Administration rails against GOP plan to block funding for climate regulations

A government spending bill authored by House Republicans that would block funding for the Environmental Protection Agency's pending climate rules is "irresponsible and reckless," a "preliminary analysis" of the legislation being circulated by the administration says.

"The impacts of some language would be far wider than they intend," the analysis, obtained by The Hill from a source in the administration, says.

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The analysis represents an initial effort by the administration to push back against the legislation, which would cut spending by $100 billion when compared to President Obama's 2011 budget request. The bill would also cut the EPA's budget by $3 billion. If passed, the bill would fund the government through the end of the fiscal year.

The legislation would create wide-spread industry uncertainty, delay the construction of new projects and result in job losses, the analysis says.

"[T]he [government spending bill] would undo all of the reasonable, common-sense steps EPA has taken to give certainty to American business re: carbon pollution permitting – and would compromise the plans of any company anywhere in the United States to build a new factory or expand an existing one," the analysis says.

The government spending bill would expose the EPA to litigation because the agency would not be able to issue greenhouse gas permits for new facilities.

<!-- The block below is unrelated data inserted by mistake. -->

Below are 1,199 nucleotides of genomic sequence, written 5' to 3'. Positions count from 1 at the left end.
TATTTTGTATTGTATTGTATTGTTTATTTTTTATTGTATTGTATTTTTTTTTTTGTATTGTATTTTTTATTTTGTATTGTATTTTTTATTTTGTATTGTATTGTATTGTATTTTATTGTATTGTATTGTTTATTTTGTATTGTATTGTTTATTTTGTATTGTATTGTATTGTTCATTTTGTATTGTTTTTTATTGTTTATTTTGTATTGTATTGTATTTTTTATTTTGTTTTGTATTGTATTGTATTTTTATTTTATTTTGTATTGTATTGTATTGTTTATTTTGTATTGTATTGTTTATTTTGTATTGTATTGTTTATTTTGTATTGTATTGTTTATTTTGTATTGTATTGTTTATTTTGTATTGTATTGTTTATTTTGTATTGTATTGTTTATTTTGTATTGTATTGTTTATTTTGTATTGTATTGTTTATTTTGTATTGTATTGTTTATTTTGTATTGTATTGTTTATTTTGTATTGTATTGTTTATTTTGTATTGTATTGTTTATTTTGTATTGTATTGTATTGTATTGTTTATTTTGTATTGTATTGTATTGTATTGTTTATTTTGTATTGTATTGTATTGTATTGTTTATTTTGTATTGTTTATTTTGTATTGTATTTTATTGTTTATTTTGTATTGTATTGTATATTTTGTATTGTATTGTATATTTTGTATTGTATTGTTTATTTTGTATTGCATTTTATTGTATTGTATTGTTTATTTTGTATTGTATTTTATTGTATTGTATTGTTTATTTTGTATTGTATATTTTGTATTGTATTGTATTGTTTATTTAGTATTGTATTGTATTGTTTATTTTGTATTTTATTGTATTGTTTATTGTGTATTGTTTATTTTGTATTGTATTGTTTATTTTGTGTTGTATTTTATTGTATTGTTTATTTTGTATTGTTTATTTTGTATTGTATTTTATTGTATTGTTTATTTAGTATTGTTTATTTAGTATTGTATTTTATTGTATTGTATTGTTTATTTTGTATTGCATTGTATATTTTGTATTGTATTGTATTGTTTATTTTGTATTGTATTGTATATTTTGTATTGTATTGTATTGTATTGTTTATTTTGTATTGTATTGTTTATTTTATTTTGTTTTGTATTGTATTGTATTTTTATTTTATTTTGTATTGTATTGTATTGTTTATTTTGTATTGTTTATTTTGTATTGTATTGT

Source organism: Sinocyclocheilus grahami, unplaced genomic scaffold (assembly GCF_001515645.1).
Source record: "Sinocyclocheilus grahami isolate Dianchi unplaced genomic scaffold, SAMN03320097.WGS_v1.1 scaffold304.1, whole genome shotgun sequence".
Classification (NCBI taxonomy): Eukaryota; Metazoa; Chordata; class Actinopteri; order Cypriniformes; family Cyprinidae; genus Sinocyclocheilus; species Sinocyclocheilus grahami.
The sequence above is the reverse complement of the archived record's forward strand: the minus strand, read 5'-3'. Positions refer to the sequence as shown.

"Therefore, remarkably, the result of this rider would be to throw all attempted large, job-creating construction projects across the country into great uncertainty – a completely irresponsible and counter-productive step given the nation’s economic situation," the analysis says.

The analysis also addresses other key provisions in the government spending bill. A provision in the bill blocking the EPA from retroactively vetoing Clean Water Act permits would also have wide-ranging effects, the analysis says.


The provision was added into the government spending bill after the EPA vetoed a permit for a major mountaintop removal mine project in West Virginia. The move infuriated Republicans, who argue that such efforts create industry uncertainty.

But the analysis says the effort threatens public health.

"More than 1/3 of the population – 117 million Americans – gets its drinking water from sources fed by waters that may lack protection under the CWA – the [government spending bill] would make it impossible for EPA to protect those waters and the health of Americans who rely on them," the analysis says.

The government spending bill would also prevent the administration from implementing the Energy Star program, which deals with appliance efficiency, and a major biofuels program, the analysis says.